The Idaho state abbreviation is ID, it is a state in the northwestern area of the U.S. It is the 14th largest, 39th most populated, and 7th least densely populated of the 50 U.S. States. Today we're going to examine this place in great detail as we learn more about what makes it unique.
Today we'll take a look at an overview of the area, the geography, government, and finally some historical sights that this place has to offer. First, before anything else, here are some key facts about ID:
Residents of this area are known as Idahoans. This is a mountainous region with a total area that is larger than New England. In the north, it is bordered by the Canadian province of British Columbia. Montana is to the northeast, Wyoming to the east, Nevada and Utah are to the south. Finally, Washington and Oregon are to the west.
There is a network of dams and locks on the Columbia River and the Snake River that results in the city of Lewiston being the farthest inland seaport on the Pacific coast. The nickname "The Gem State" comes from the fact that almost every kind of gemstone has been found here at some point.
This is also one of only two places in the world where star garnets can be found in any significant quantity. The only other place is India. Another nickname used occasionally is the "Potato State" because of the popular and widely distributed crop that comes from this area. The state motto is Esto Perpetua which is Latin for "Let it be Forever."
Geography and Climate Features
In total, there are six states and one Canadian province bordering ID. The landscape overall is mountainous and rugged. Much of the area hasn't been touched by civilization. One example is the Frank Church-River of No Return Wilderness Area, which is 2.3 million acres of protected wilderness, one of the largest of its kind in the U.S.
As one of the Rocky Mountain states, there is a large amount of scenic views and a vast number of natural resources. The Snake River runs through Hells Canyon which is the deepest gorge in the U.S. Shoshone Falls is higher than Niagara Falls.
The highest elevation is Borah Peak at 12,662 feet. The lowest point is in Lewiston where the Clearwater River joins the Snake River. There are a number of mountain ranges in the area, but the most popular is the Sawtooth Range.
The area is divided into two time zones. The southern area is in the Mountain Time Zone, while the area north of the Salmon River is in the Pacific Time Zone. There is a large variation in the climate across the area. The western border for example falls into area near the Pacific Ocean. This results in winters that are less intense than other areas.
The largest differences are in the summer across the state. Extend periods of temperatures over 98 degrees Fahrenheit are rare, but summers are hot and dry regardless. The highest all-time temperature was 118 degrees recorded in July of 1934. The lowest temperature was -60 degrees Fahrenheit in January and 1943.
The Government Structure of ID
The constitution of ID is similar to the national one, but it does have several additional elements. The document defines how the state government is structured and how it functions. It can be amended through plebiscite. Some notable elements require the state to maintain a balanced budget.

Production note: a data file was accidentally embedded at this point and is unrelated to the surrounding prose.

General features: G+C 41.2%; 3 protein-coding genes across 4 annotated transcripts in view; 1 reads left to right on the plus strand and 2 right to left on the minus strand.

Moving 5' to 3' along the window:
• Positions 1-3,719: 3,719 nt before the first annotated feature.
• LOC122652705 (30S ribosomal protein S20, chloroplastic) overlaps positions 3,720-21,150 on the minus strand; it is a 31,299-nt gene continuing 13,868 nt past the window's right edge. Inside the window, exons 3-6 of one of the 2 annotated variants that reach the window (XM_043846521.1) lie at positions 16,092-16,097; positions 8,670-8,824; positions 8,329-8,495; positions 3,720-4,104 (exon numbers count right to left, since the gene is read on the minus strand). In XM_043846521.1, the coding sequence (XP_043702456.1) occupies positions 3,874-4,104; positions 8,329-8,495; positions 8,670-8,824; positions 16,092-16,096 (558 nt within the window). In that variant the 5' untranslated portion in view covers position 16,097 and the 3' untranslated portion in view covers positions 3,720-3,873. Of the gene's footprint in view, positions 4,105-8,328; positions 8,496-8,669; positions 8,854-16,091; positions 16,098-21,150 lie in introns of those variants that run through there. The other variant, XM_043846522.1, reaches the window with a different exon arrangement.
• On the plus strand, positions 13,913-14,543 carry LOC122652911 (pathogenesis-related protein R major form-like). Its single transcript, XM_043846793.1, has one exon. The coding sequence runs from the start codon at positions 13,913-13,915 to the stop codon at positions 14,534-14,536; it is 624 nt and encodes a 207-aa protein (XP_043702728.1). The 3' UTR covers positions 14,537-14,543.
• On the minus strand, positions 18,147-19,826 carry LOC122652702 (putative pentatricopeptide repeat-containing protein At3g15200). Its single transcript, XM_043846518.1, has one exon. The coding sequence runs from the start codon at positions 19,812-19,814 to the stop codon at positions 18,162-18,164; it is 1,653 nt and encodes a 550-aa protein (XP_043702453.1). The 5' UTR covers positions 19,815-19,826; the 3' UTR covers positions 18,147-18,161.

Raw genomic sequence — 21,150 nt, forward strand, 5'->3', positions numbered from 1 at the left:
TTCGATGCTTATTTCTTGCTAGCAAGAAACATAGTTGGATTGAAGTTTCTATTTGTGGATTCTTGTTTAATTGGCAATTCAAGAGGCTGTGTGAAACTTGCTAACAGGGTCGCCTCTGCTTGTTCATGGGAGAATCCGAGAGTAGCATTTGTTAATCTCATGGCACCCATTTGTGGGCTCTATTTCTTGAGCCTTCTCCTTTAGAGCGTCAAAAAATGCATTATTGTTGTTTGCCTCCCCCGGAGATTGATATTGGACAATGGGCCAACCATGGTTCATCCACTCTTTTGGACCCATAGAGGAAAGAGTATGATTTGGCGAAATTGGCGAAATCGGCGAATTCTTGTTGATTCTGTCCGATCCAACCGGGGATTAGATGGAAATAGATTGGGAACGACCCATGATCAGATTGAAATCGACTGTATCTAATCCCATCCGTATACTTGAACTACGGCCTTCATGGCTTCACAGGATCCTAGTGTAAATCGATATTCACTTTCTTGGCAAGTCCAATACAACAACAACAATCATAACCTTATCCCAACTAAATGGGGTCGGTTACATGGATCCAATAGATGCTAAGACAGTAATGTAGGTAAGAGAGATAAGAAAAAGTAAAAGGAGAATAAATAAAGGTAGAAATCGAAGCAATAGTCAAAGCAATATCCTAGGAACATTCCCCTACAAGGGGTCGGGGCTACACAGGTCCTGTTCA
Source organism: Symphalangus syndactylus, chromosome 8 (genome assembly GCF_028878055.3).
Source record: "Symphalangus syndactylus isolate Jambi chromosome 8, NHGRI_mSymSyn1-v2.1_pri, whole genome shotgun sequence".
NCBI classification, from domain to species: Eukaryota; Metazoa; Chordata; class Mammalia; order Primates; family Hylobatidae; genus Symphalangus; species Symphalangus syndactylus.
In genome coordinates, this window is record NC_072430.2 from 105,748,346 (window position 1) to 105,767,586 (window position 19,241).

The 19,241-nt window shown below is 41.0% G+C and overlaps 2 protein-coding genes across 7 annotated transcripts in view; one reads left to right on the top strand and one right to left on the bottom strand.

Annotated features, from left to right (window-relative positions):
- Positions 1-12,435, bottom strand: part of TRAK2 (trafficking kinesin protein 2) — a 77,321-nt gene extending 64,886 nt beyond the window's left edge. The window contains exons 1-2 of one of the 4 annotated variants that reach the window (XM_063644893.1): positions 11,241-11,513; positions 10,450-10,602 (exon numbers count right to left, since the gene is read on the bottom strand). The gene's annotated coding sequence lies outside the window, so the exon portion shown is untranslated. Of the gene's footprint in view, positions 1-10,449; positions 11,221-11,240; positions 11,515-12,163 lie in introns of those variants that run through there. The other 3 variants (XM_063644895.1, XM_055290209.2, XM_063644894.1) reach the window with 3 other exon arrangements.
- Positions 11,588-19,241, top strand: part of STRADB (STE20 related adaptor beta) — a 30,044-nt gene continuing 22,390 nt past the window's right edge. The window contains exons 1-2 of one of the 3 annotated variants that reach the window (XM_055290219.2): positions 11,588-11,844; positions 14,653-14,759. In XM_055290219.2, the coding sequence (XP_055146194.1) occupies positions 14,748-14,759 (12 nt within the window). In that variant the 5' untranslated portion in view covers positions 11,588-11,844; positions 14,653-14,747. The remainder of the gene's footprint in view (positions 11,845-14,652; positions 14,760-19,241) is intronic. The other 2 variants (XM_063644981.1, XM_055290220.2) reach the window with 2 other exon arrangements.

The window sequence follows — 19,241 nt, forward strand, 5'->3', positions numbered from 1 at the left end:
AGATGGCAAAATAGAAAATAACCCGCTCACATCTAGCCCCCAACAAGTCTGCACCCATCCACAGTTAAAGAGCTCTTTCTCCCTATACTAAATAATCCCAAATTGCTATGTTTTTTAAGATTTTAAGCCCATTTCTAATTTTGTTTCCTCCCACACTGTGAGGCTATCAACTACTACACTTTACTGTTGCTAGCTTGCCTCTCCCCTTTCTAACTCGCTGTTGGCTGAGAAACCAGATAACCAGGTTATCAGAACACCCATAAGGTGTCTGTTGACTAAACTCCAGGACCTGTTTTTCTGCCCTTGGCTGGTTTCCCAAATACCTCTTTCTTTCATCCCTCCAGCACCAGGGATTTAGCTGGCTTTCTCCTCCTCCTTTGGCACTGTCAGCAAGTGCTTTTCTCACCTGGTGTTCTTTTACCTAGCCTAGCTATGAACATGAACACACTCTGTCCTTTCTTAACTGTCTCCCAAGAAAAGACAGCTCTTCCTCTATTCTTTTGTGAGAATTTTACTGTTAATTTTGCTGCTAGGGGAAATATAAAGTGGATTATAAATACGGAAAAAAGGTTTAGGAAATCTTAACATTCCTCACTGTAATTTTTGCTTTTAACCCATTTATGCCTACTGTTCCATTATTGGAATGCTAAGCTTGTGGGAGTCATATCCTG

This results in a low debt overall. All of the laws are contained within the Idaho Code which operates under the original state constitution from (1889). There are three branches of government: legislative, executive, and judicial. Furthermore it is divided into 44 counties ranging anywhere from 410 to 8,502 square miles.
National Parks and Historic Sites
There are numerous national parks and historic areas in the state. Here are some notable examples:
1. Hells Canyon National Recreation Area
This area on the border of Oregon was established by Congress in 1975 to protect the historical and archaeological aspects of the Hells Canyon area. Almost 215,000 acres of the area are designated as the Hells Canyon wilderness. This includes 900 miles of hiking trails.
There is a 12,000 acre Archaeological District that is listed in the U.S. National Register of Historic Places as well.
2. Lewis and Clark National Historic Trail
This trail stretches across the U.S. and shows the travel path of the famous explorers who went on the Lewis and Clark Expedition from 1804 to 1806. It passes through multiple states, Idaho being one of them.
3. Sawtooth National Recreation Area
This National Recreation Area is located within the Boise, Challis, and Sawtooth National Forests. It was established in 1972 and is managed by the U.S. Forest Service. The entire area is roughly 778,000 acres and includes things like backpacking, white water rafting, camping, rock climbing, kayaking, mountain biking, fishing, and hunting.
In prehistoric times, this was a heavily glacial area. Remnants of this past are still found in the form of glacial lakes, moraines, hanging valleys, and more. It is also the location of the Sawtooth Fault which has been the cause of two major earthquakes roughly 4,000 and 7,000 years ago.
Grey wolves were introduced in the 1990s and while grizzly bears were originally part of the plan, it was abandoned. The SNRA also believes it is an ideal habitat for wolverines and the currently endangered Canada Lynx. Bull trout are another species that are heavily monitored each year.
4. The Minidoka National Historic Site
This location is dedicated to the 9,000 Japanese Americans who were imprisoned at the Minidoka War Relocation Center during World War II. It was one of ten camps where citizens and resident "aliens" were interned during the Second World War. At its peak, the camp had 9,397 residents.
Now that you've absorbed all of this information about the state, check out these Idaho state facts for even more knowledge!